Recurrent miscarriage, ectopic pregnancy and cultural taboo around loss

Doreen is 40, a career coach and trainer, living in Hampshire with her husband Reggie. They sadly experienced 5 miscarriages and an ectopic pregnancy before being able to bring home their beautiful rainbow Arielle in 2017.
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When you hear the statistic that 1 in 4 women will experience a miscarriage, you never think you will be ‘that one’ - let alone that one who experiences it several times.  

Reggie and I started trying for a baby a couple of years after we got married. We were so excited at the prospect of being parents and shared the news with family and a few close friends.

Three early miscarriages, and a late miscarriage

That excitement soon turned into a nightmare after being told the devastating news that we had had an early miscarriage. We went on to have 2 further early miscarriages, and then fell pregnant for the fourth time in 2014. By this time, pregnancy had stopped being a joyful experience.  

Something as simple as going to the toilet filled me with dread, and was instead replaced with fear, anxiety, self-blame, and a weakened hope that we’d make it to 9 months. When we got to the 12-week scan and were told the baby was strong and doing well, we thought we’d made it; we were going to have a baby! 

However, about a week later, I started having the most terrible cramps. I was told it was constipation, but the next day I was taken to hospital in an ambulance, and passed our baby on the way there. It was one of the worst days of our lives.

The sadness you feel, the questions you have, the loss you experience – it’s hard to explain.

Cultural taboo in the black community

On top of it all the cultural stigma and taboo that surrounds miscarriage in the black community made it even harder to share how I was feeling.

You want to know why it happened - what is it that's preventing us from having a baby? In our case, nobody was able to tell us. There seemed to be no reason why I was miscarrying and, in my mind, that didn’t make sense; there had to be a reason why.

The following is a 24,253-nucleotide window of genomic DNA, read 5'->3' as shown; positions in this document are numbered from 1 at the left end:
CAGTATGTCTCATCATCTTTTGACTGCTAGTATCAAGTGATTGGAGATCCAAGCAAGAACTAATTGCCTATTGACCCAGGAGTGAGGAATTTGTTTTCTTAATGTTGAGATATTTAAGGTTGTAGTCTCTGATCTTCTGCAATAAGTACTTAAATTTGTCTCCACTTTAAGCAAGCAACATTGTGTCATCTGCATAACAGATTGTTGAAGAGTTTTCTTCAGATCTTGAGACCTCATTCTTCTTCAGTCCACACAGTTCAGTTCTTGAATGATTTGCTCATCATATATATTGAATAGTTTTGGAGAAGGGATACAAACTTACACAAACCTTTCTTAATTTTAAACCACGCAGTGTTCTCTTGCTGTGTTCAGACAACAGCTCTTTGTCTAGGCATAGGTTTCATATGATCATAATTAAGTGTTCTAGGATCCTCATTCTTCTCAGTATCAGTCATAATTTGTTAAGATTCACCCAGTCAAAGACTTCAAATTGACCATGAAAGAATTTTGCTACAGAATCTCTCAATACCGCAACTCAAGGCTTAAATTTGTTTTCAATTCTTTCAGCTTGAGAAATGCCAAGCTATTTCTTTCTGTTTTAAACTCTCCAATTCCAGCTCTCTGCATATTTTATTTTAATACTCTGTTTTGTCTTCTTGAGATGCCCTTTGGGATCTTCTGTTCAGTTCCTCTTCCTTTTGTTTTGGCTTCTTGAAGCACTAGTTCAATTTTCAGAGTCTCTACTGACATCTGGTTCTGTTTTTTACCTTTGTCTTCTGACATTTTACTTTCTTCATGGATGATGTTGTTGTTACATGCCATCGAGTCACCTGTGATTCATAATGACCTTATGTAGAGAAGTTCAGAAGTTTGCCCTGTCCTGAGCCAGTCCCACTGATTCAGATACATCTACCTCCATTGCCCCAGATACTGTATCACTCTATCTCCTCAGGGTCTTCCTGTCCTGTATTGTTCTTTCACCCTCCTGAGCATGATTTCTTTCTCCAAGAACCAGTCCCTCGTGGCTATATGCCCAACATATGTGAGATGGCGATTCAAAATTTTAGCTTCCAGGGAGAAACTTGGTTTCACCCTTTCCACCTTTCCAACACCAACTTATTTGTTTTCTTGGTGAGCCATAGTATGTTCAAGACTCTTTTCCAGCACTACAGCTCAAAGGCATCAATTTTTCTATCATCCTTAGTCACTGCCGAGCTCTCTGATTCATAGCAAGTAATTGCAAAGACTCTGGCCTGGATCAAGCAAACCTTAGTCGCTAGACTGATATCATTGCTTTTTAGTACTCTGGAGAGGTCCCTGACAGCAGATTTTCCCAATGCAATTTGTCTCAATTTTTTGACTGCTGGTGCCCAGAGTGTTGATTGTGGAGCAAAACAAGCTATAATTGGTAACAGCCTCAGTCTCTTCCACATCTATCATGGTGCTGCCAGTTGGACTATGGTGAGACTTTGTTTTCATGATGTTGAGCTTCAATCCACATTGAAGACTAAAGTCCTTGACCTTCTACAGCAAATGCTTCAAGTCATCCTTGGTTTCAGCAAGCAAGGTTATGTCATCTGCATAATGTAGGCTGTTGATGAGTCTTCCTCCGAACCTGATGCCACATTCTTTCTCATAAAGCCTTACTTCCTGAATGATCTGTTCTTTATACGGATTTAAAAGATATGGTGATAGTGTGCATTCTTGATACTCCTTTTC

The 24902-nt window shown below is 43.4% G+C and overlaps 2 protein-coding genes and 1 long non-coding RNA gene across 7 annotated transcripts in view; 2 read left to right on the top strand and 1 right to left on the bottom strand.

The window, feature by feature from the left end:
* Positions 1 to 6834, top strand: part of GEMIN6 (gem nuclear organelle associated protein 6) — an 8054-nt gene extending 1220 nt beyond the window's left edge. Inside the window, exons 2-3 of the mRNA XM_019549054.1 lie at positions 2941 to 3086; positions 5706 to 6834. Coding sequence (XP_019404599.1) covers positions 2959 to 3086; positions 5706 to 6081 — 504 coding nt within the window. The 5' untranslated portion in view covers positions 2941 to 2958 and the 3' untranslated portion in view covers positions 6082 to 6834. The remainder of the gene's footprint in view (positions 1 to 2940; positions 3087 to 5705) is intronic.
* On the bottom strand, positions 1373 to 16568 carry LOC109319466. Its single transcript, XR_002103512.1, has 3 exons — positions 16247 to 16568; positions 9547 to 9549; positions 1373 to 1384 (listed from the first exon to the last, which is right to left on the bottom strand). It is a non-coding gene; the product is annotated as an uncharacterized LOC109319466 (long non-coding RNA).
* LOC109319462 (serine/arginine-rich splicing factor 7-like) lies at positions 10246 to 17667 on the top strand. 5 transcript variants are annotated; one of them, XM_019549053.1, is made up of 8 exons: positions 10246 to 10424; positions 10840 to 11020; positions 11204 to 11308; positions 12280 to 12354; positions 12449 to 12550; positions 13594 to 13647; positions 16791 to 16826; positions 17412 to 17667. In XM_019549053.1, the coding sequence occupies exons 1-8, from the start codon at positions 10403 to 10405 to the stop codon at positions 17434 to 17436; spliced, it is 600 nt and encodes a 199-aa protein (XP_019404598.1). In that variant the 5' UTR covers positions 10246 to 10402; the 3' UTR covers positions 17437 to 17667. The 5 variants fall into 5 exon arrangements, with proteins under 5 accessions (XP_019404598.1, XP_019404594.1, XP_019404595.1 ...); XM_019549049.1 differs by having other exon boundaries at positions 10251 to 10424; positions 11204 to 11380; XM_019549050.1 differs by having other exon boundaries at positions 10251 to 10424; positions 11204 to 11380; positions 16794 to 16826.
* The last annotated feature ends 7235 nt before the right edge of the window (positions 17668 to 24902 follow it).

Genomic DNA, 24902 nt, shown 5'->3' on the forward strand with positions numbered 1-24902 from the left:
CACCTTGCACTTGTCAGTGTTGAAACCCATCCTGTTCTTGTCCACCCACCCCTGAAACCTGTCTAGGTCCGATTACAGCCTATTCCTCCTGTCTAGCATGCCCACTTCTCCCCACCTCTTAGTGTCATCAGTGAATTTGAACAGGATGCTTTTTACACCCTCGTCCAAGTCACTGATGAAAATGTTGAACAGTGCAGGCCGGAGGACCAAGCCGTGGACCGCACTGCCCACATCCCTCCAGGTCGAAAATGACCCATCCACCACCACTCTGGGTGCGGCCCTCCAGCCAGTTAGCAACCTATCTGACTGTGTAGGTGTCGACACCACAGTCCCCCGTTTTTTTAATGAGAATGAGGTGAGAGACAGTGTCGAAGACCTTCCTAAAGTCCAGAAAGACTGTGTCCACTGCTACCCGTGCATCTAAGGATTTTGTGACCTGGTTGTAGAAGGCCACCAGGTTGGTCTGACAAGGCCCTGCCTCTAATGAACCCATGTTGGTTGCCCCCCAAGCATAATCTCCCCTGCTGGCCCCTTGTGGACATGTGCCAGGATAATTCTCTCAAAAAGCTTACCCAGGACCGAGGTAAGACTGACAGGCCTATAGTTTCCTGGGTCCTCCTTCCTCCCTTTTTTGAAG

I got pregnant for the fifth time and miscarried again. Our sixth pregnancy ended up being an ectopic pregnancy, where I was again admitted to hospital with internal bleeding and had to undergo an operation. Still, no one was able to give answers, and I didn’t know what to do or where go.

Our seventh pregnancy and our rainbow

I held on to my faith in God but decided to take a break from trying.

Reggie and I threw ourselves into things we loved, like travelling, and in 2016 I got pregnant again for the seventh time. In 2017 I gave birth to our rainbow baby Arielle.

Throughout those years, the Early Maternity Unit almost felt like a second home. The staff were kind and supportive and were amazing during my time at hospital. However, the question as to why I was having multiple miscarriages remained unanswered, and this is where the work of Tommy’s becomes so important.

Tommy's work is so important 

After I had Arielle I wanted to learn more about baby loss and see what I could do to support. 

I came across Tommy’s and was inspired by the work they do and felt encouraged in knowing that I wasn’t alone in my journey.

For Arielle’s first birthday I decided to take part in the 2018 Virgin Sport 10k run and fundraised for Tommy’s. The support they offer to families like mine, and the tireless research and campaigning work they do into baby loss, is so important.

I continue to support Tommy’s through regular giving and, thanks to organisations like theirs, I am more confident in sharing my story of recurrent miscarriage. I really want to be able to support others who are going through a similar experience. You’re not alone.